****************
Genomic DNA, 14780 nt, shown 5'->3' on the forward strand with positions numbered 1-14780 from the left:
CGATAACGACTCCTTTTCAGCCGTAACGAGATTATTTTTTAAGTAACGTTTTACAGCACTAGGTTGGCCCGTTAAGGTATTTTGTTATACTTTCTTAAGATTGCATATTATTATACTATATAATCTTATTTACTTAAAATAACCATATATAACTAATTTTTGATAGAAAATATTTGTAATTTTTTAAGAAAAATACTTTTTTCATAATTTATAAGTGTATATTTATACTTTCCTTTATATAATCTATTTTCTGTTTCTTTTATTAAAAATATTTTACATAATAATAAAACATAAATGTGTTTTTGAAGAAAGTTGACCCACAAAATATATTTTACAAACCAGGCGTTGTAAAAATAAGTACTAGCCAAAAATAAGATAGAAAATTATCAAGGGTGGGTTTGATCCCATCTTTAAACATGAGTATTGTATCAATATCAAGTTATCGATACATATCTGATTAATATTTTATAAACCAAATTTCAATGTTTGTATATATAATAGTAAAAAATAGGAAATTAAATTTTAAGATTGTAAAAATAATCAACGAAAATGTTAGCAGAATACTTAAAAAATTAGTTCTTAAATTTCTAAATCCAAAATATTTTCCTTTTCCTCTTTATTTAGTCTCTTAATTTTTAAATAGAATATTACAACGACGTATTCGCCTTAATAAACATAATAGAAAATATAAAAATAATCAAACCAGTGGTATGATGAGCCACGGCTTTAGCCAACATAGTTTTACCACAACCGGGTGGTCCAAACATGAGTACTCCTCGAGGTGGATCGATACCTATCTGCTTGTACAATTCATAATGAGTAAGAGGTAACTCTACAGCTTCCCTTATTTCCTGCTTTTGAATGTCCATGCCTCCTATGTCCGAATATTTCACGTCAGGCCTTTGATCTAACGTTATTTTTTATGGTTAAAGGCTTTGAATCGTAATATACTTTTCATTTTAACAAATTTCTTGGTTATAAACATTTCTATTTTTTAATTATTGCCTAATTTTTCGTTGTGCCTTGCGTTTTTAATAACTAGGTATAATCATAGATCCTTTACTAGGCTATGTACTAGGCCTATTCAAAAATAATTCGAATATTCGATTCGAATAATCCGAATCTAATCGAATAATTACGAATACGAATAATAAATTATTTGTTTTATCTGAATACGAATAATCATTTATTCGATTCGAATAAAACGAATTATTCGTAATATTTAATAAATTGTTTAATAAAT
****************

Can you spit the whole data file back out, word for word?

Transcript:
Genomic DNA, 14780 nt, shown 5'->3' on the forward strand with positions numbered 1-14780 from the left:
CGATAACGACTCCTTTTCAGCCGTAACGAGATTATTTTTTAAGTAACGTTTTACAGCACTAGGTTGGCCCGTTAAGGTATTTTGTTATACTTTCTTAAGATTGCATATTATTATACTATATAATCTTATTTACTTAAAATAACCATATATAACTAATTTTTGATAGAAAATATTTGTAATTTTTTAAGAAAAATACTTTTTTCATAATTTATAAGTGTATATTTATACTTTCCTTTATATAATCTATTTTCTGTTTCTTTTATTAAAAATATTTTACATAATAATAAAACATAAATGTGTTTTTGAAGAAAGTTGACCCACAAAATATATTTTACAAACCAGGCGTTGTAAAAATAAGTACTAGCCAAAAATAAGATAGAAAATTATCAAGGGTGGGTTTGATCCCATCTTTAAACATGAGTATTGTATCAATATCAAGTTATCGATACATATCTGATTAATATTTTATAAACCAAATTTCAATGTTTGTATATATAATAGTAAAAAATAGGAAATTAAATTTTAAGATTGTAAAAATAATCAACGAAAATGTTAGCAGAATACTTAAAAAATTAGTTCTTAAATTTCTAAATCCAAAATATTTTCCTTTTCCTCTTTATTTAGTCTCTTAATTTTTAAATAGAATATTACAACGACGTATTCGCCTTAATAAACATAATAGAAAATATAAAAATAATCAAACCAGTGGTATGATGAGCCACGGCTTTAGCCAACATAGTTTTACCACAACCGGGTGGTCCAAACATGAGTACTCCTCGAGGTGGATCGATACCTATCTGCTTGTACAATTCATAATGAGTAAGAGGTAACTCTACAGCTTCCCTTATTTCCTGCTTTTGAATGTCCATGCCTCCTATGTCCGAATATTTCACGTCAGGCCTTTGATCTAACGTTATTTTTTATGGTTAAAGGCTTTGAATCGTAATATACTTTTCATTTTAACAAATTTCTTGGTTATAAACATTTCTATTTTTTAATTATTGCCTAATTTTTCGTTGTGCCTTGCGTTTTTAATAACTAGGTATAATCATAGATCCTTTACTAGGCTATGTACTAGGCCTATTCAAAAATAATTCGAATATTCGATTCGAATAATCCGAATCTAATCGAATAATTACGAATACGAATAATAAATTATTTGTTTTATCTGAATACGAATAATCATTTATTCGATTCGAATAAAACGAATTATTCGTAATATTTAATAAATTGTTTAATAAAT